SAWT BEIRUT INTERNATIONAL

| 4 February 2023, Saturday |

Australian state warns COVID-19 hospitalizations to peak in October

COVID-19 infections will reach a high in October in Australia’s New South Wales, according to the leader of the country’s most populous state, which recorded record daily new infections on Monday.

As the nation fights to suppress the extremely dangerous Delta type, New South Wales, the core of Australia’s current outbreak, has reported a record 1,290 new cases.

Premier Gladys Berejiklian said the state was bracing for more hospitalizations as diseases spread, before increased vaccination coverage relieves the strain.

“We anticipate that the worst month, the worst time for our intensive care unit will be in October,” Berejiklian said in the state capital Sydney.

“We will need to manage things differently because we are in the middle of a pandemic, but we will cope.”

There are 840 people in hospital for COVID-19 in New South Wales, with 137 in intensive care and 48 requiring ventilation.

The state reported four additional fatalities on Monday, taking the COVID-19 death toll to 1,003 in Australia, the last of the Group of 20 big economies to exceed that milestone. 

One of the four was the first known death of an Aboriginal person. The 50-year-old man, who was not vaccinated, lived in western NSW where vaccination rates are particularly low, raising fears there will be many more deaths there.

“Aboriginal people were deemed to be vulnerable communities, vulnerable groups in the vaccine rollout. And clearly that has failed,” Linda Burney, Labour’s Shadow Minister for Indigenous Australians, told reporters.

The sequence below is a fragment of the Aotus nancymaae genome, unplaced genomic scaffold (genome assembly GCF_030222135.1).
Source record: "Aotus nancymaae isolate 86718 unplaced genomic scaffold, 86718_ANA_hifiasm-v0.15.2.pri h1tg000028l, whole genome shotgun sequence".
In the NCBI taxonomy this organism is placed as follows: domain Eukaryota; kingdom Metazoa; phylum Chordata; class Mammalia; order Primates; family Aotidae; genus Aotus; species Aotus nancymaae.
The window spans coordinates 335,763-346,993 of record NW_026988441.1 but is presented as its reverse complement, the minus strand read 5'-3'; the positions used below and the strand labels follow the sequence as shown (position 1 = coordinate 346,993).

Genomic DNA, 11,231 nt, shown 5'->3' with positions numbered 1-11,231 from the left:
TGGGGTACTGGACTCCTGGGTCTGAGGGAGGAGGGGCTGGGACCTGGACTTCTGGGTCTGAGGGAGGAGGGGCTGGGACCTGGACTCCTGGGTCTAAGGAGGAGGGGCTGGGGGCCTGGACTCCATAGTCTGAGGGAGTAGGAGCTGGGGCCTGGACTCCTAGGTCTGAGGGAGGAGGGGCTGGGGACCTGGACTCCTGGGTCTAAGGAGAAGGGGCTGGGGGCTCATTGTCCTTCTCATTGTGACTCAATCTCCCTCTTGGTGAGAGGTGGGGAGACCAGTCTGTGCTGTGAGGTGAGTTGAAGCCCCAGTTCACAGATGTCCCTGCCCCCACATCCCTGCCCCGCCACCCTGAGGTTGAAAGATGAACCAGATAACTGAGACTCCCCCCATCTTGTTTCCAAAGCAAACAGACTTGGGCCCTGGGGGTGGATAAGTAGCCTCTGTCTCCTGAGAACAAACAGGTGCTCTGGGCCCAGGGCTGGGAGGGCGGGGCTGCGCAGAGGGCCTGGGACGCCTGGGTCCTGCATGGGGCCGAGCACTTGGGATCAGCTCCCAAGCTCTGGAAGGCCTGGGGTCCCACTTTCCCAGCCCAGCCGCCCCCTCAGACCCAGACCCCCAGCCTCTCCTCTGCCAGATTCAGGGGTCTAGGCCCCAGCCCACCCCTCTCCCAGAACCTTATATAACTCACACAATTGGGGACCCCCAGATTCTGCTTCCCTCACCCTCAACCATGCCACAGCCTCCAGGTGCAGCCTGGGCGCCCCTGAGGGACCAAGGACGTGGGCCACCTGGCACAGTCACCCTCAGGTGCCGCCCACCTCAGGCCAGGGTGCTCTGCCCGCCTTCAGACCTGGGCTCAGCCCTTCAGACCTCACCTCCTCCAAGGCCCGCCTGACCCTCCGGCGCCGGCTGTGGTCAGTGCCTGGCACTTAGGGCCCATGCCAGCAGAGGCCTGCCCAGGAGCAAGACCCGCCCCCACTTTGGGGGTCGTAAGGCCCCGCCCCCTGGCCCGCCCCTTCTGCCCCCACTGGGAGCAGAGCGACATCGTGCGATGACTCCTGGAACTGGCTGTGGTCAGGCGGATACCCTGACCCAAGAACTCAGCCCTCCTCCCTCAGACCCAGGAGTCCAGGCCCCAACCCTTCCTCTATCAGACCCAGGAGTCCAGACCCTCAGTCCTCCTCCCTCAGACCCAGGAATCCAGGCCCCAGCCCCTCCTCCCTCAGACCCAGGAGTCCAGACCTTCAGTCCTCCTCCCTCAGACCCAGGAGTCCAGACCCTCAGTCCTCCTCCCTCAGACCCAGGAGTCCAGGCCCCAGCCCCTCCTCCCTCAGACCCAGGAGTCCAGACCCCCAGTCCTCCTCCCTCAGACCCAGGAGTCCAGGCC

Nationwide, a record 1,375 new COVID-19 cases were reported.

Australia has used a system of strict lockdowns and quarantine to keep coronavirus infection and death rates lower than in most comparable nations, however the Delta variant is now pressuring health services.

Just over 33% of those aged 16 and older have received two vaccine doses, well below most comparable nations, according to government data.

The delays were partly because of changed health advice over the use of the AstraZeneca vaccine, which was to be the backbone of the country’s immunization programme, after rare cases of blood clots among some recipients.

The pace of vaccination in Australia has since risen to a seven-day average of more than 250,000 doses a day, the fastest rate ever, according to a Reuters analysis.

Australia’s second-most populous state, Victoria, reported 73 new COVID-19 cases on Monday, a day after Premier Dan Andrews said he would extend lockdown measures as daily infections reached the highest in a year.

    Source:
  • Reuters